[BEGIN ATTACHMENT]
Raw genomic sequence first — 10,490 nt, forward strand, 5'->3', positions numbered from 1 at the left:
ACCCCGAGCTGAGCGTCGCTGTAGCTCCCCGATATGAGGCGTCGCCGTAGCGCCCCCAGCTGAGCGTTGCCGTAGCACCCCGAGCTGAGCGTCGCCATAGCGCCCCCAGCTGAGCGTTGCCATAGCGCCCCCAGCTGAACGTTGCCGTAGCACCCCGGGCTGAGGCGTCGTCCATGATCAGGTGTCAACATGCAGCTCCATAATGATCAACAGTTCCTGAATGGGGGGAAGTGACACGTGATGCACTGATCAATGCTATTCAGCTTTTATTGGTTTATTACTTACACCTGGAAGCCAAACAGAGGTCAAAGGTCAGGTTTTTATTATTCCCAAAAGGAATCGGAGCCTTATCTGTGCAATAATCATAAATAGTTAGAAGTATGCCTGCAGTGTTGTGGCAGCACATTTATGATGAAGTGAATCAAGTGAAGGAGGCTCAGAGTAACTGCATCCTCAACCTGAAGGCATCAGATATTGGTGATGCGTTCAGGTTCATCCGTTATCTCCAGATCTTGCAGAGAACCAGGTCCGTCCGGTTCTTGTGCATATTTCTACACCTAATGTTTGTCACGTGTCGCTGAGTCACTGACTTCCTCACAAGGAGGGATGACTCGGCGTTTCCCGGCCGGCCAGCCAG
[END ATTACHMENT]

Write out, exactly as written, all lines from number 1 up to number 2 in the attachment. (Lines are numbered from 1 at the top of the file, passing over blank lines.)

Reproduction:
Raw genomic sequence first — 10,490 nt, forward strand, 5'->3', positions numbered from 1 at the left:
ACCCCGAGCTGAGCGTCGCTGTAGCTCCCCGATATGAGGCGTCGCCGTAGCGCCCCCAGCTGAGCGTTGCCGTAGCACCCCGAGCTGAGCGTCGCCATAGCGCCCCCAGCTGAGCGTTGCCATAGCGCCCCCAGCTGAACGTTGCCGTAGCACCCCGGGCTGAGGCGTCGTCCATGATCAGGTGTCAACATGCAGCTCCATAATGATCAACAGTTCCTGAATGGGGGGAAGTGACACGTGATGCACTGATCAATGCTATTCAGCTTTTATTGGTTTATTACTTACACCTGGAAGCCAAACAGAGGTCAAAGGTCAGGTTTTTATTATTCCCAAAAGGAATCGGAGCCTTATCTGTGCAATAATCATAAATAGTTAGAAGTATGCCTGCAGTGTTGTGGCAGCACATTTATGATGAAGTGAATCAAGTGAAGGAGGCTCAGAGTAACTGCATCCTCAACCTGAAGGCATCAGATATTGGTGATGCGTTCAGGTTCATCCGTTATCTCCAGATCTTGCAGAGAACCAGGTCCGTCCGGTTCTTGTGCATATTTCTACACCTAATGTTTGTCACGTGTCGCTGAGTCACTGACTTCCTCACAAGGAGGGATGACTCGGCGTTTCCCGGCCGGCCAGCCAG